List of Signs on the Bends of Alpe d'Huez
Bend # 21 (1) Fausto Coppi, and (22) Lance Asmstrong (at the bottom)
Bend # 20 (2) Joop Zoetemelk, and (23) Iban Mayo
Bend # 19 (3) Hennie Kuiper, and (24) Lance Armstrong
Bend # 18 (4) Hennie Kuiper, and (25) Frank Schleck
Bend # 17 (5) Joaquin Agostinho, and (26) Carlos Sastre
Bend # 16 (6) Joop Zoetemelk, (27) Pierre Rolland
Bend # 15 (7) Peter Winnen, and (28) Christophe Riblon!
Bend # 14 (8) Bret Breu
Bend # 13 (9) Peter Winnen
Bend # 12 (10) Luis Herrera
Bend # 11 (11) Bernard Henault
Bend # 10 (12) Federico Echave
Bend # 9 (13) Steven Rooks
Bend # 8 (14) Gert-Jan Theunisse
Bend # 7 (15) Gianni Bugno
Bend # 6 (16) Gianni Bugno
Bend # 5 (17) Andrew Hampsten
Bend # 4 (18) Roberto Conti
Bend # 3 (19) Marco Pantani
Bend # 2 (20) Marco Pantani
Bend # 1 (21) Guiseppe Guerini (at the top)


Famous moments on l A'lpe d'Huez:
  • In 1999 Guiseppe Guerini collided with a fan standing in the middle of the road for a photo op. Unable to avoid the fan, Guerini fell to the ground within the last exciting 1km of the race. He remounted his bike and rode to the win.  
  • In 1979 the climb was included in 2 different stages of the Tour de France.
  • In 2001 "The Look" by Lance Armstrong to Jan Ullrich happened on L'Alpe d'Huez in 2001. (Which wasn't a look)

  • In 2004 there was a Time trial up Alpe d"Huez. 
  • In 2011, a recent famous moment on Alpe d'Huez happened at the 2011 Tour de France when Jens Voigt stopped to insure that the correct fan (a child) received his water bottle, read:  A Tour de France Gift From Jens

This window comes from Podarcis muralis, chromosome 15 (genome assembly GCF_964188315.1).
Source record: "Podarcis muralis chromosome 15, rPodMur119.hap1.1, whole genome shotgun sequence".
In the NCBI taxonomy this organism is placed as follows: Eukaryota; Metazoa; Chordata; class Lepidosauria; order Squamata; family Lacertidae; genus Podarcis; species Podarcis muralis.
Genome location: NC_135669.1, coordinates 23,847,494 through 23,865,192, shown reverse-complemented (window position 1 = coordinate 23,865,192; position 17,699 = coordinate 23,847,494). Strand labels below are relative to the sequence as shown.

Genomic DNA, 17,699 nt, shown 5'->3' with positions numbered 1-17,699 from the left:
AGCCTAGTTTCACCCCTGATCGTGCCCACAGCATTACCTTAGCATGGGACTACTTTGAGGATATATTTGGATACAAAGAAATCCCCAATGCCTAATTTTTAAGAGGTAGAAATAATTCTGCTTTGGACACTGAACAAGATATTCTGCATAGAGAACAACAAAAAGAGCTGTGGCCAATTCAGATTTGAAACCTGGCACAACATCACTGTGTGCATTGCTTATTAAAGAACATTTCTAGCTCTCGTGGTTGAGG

• It was also in 2011, that my favorite video was filmed of Laurens ten Dam, entering the Dutch Corner on Alpe d'Huez, began to rally the fans. Watch video  
  • 2013 will mark the 100th anniversary and will include the famous climb first used in the Tour in 1952. Peter Sagan - Wheelie en Alpe d'Huez - Tour 2013
Record on Alpe d'Huez 

Marco Pantani is known to be the fastest rider, but there is debate over which year and distance should be considered as the record. Marco Pantani was the fastest at 37.35 minutes, Lance Armstrong 41.18 minutes.

Additional Reading:

I did a previous post on France Cycling - My Ride up L'Alpe d'Huez By Pedal Dancer®

Another for the 2013 TDF - Climbing Alpe d'Huez By Pedal Dancer®

CyclingNews.com wrote a very well researched article in 2008 about the history of the famous climb 21 levels of hell: L'Alpe d'Huez 

Competitve Cyclist has a good writing on the climb, Part V. The Road to Alpe d’Huez: "For 16 years I've raced bikes, and while I love the sport, I dread the obnoxious preening done by racer-types at training rides and races as they feel the pressure of so many would-be alpha dogs preparing to butt heads. Alpe d'Huez had a completely different vibe — it was a celebration of the sport, of the Tour, and of the very spirit of trying to conquer mountains, both real and metaphorical. I saw no posturing, as though everyone there understood the fallacy of trying to define yourself as a bike racer when the only racers of consequence on planet Earth would be passing through in just a few hours."